Psychotherapy: Recently, researchers have made an effort to do good psychotherapy outcome studies. It turns out that several forms of psychotherapy really do work better than simple “tincture of time.” Cognitive psychotherapy is one of the methods that has demonstrated good results for depression. In this type of therapy, the individual identifies thought patterns associated with a depressive, hopeless outlook. Frequently these thought patterns are based on erroneously assumptions about self and others. The therapist helps the patient monitor such thoughts and to replace them with more effective positive ways of thinking. Cognitive therapy can also be helpful in non-depressed individuals who are having trouble with their diabetic management.

Anxiety and stress can also cause large jumps in blood glucose levels. Panic attacks may resemble hypoglycemic episodes and vice-versa. (When in doubt, treat it as hypoglycemia.) People respond differently to stressful situations. Given the same subjective level of stress, one diabetic may have a different glucose response from another. Because of this, one should monitor blood glucose more frequently during periods of stress. On the positive side, a conscientious diabetic may have a unique barometer of stress unavailable to the general population. There are a number of specific anxiety disorders that are treated differently. As with depression, there are specific medications and therapies that have been shown to work. If anxiety is severe, it is important to identify the specific type, so that one can embark on the right treatment. We will not cover all of these treatments in this article. The following are some general suggestions for dealing with stress and mild to moderate anxiety.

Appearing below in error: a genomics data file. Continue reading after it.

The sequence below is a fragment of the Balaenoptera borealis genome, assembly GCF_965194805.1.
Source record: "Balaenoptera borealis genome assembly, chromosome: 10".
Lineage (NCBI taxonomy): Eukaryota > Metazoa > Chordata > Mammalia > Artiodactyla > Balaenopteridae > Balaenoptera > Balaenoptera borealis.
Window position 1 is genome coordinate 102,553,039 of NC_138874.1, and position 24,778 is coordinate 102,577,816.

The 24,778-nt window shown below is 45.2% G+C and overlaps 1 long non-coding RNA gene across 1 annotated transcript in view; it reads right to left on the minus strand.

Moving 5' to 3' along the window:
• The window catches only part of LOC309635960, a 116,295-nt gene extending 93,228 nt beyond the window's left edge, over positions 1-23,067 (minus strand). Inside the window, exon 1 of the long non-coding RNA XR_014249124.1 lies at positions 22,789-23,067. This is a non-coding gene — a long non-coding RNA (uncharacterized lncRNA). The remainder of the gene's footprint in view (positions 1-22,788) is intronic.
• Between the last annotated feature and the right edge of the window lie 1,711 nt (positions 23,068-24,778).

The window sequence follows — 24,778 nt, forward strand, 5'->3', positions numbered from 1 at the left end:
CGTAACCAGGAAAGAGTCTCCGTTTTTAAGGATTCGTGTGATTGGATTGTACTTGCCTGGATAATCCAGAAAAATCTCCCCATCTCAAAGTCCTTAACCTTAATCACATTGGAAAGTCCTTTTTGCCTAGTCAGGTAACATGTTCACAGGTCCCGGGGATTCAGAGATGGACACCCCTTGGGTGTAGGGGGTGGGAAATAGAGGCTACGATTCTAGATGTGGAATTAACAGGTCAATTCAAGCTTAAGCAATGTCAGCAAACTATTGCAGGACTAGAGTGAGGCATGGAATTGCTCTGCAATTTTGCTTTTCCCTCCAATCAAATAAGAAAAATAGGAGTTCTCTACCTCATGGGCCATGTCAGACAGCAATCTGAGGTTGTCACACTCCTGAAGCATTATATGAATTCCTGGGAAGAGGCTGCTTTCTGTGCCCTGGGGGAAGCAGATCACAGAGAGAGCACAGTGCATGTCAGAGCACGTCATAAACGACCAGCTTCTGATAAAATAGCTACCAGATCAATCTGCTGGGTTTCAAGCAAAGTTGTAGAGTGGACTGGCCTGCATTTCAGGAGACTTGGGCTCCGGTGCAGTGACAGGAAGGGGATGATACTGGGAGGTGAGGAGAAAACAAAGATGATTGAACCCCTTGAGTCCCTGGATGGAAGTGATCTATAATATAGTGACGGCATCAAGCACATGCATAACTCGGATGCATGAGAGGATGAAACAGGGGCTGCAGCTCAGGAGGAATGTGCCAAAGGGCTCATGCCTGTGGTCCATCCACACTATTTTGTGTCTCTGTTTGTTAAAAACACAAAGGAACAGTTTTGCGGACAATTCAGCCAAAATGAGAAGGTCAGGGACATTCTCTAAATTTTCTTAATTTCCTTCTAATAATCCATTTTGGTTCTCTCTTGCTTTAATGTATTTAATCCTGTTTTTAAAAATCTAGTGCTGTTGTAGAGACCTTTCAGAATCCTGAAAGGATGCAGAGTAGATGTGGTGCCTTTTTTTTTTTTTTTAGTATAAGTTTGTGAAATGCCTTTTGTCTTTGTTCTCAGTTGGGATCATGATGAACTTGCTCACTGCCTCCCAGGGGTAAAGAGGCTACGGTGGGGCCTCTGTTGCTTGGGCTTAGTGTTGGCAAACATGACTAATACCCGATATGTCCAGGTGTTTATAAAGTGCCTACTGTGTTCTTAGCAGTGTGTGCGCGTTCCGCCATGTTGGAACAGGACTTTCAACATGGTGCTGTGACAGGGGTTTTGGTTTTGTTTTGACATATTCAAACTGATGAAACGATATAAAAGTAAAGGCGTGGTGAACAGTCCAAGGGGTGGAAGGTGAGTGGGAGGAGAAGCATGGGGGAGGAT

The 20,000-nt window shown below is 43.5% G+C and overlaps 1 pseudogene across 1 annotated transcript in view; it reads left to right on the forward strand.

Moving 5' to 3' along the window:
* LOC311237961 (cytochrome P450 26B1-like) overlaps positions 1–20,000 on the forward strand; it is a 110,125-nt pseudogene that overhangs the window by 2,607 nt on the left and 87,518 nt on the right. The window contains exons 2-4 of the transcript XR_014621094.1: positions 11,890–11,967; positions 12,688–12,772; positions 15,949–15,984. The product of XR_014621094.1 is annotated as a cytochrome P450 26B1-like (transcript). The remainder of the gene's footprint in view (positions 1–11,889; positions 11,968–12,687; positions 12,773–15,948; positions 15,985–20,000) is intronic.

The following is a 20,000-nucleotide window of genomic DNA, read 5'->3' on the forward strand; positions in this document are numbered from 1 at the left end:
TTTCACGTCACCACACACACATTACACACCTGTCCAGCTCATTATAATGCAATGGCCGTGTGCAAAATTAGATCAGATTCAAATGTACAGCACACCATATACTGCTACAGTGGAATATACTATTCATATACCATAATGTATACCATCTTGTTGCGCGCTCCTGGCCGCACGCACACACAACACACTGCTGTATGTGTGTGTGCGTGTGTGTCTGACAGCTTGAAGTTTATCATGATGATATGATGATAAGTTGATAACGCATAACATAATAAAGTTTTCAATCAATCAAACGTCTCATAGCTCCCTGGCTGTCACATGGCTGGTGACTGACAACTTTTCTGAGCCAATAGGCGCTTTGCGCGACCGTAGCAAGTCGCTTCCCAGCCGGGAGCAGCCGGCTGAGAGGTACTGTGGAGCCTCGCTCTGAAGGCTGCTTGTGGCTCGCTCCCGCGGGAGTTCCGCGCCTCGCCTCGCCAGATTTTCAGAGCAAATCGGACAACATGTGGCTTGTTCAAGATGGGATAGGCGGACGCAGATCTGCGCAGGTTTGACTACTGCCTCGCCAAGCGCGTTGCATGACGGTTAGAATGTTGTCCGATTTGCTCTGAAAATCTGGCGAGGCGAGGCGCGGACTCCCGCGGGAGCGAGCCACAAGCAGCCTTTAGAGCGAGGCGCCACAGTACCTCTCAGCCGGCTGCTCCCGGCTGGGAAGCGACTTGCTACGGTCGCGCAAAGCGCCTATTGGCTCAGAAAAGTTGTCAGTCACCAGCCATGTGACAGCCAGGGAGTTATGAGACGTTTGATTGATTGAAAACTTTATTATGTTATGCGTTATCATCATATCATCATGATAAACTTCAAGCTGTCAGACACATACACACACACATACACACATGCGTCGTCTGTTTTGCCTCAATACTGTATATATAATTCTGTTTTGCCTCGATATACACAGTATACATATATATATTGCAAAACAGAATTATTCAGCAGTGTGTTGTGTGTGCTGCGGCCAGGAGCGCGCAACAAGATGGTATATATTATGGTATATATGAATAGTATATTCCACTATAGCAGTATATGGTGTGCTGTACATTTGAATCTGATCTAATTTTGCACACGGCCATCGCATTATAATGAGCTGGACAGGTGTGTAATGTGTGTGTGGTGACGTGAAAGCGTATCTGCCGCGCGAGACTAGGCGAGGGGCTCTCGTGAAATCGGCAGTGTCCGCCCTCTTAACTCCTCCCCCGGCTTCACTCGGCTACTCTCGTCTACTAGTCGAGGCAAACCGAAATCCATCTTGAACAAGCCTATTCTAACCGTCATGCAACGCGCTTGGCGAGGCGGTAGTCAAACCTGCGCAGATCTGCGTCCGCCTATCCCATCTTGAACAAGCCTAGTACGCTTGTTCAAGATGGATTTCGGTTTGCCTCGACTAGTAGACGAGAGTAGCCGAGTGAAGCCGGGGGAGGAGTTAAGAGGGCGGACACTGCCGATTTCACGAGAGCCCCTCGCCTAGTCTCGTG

Examine your lifestyle for sources of stress. Are there stressers that can be eliminated?

Learn relaxation techniques. Yoga, meditation, prayer, and hypnosis may help. Make sure that you are getting enough sleep

Exercise. The body’s primitive stress response was designed to prepare the individual to fight or to run away. In our society, we do not usually respond to stress with physical activity. Exercise helps our bodies deal with the physiological results of stress.

Make a list of the things that are worrying you. When you have a concrete list, the problems often look more manageable.

Many people do not like the idea that they may have emotional difficulties. Some find it easier to attribute everything to physical problems or life circumstances. However, good diabetic management is dependent on the development of self-knowledge. Many of the things that other people’s bodies do automatically, diabetics must do consciously. This includes closer monitoring of both one’s blood glucose and one’s emotional state. Ultimately, the years of deliberately imitating natures beautiful and complex feedback systems can lead to a greater understanding and appreciation of body and mind.

References:

1 Lustman, PJ, Griffith, LS, Freedland, KE, Clouse, RE; The course of Major Depression in Diabetics Gen Hosp Psychiatry 1997; 19(2) 138-143.

2 Stabler B, Surwit, RS, Lane JD, et al. Type A Behavior pattern and blood glucose control in diabetic children Psychosomatic Medicine 1987; 49: 313-316.

3 Cohen, ST, Welch, G, Jacobson, AM, et al The Association of Lifetime Psychiatric Illness and Increased Retinopathy in Patients with Type I Diabetes Mellitus Psychosomatics 1997; 38: 98-108.

4 Koenigsberg, HW, Klausner, E, Pelino, D et al. Expressed Emotion and Glucose Control in Insulin-Dependent Diabetes Mellitus American Journal of Psychiatry 1993.

5 Goldston, DB, Kelley, AE, Reboussin, DM Suicidal Ideation and Behavior and Noncompliance with the Medical Regimen among Diabetic Adolescents American Journal of Child and Adolescent Psychiatry 1997.

6. Lustman, PJ, Griffith, LS, Clouse, RE et al. Effects of Nortryptiline on depression and glycemic controlin diabetes: Results of a double-blind, placebo-controlled trial. Psychosomatic Medicine 1997;59(3) 241-250.
By Carol E. Watkins, MD
Northern County Psychiatric Associates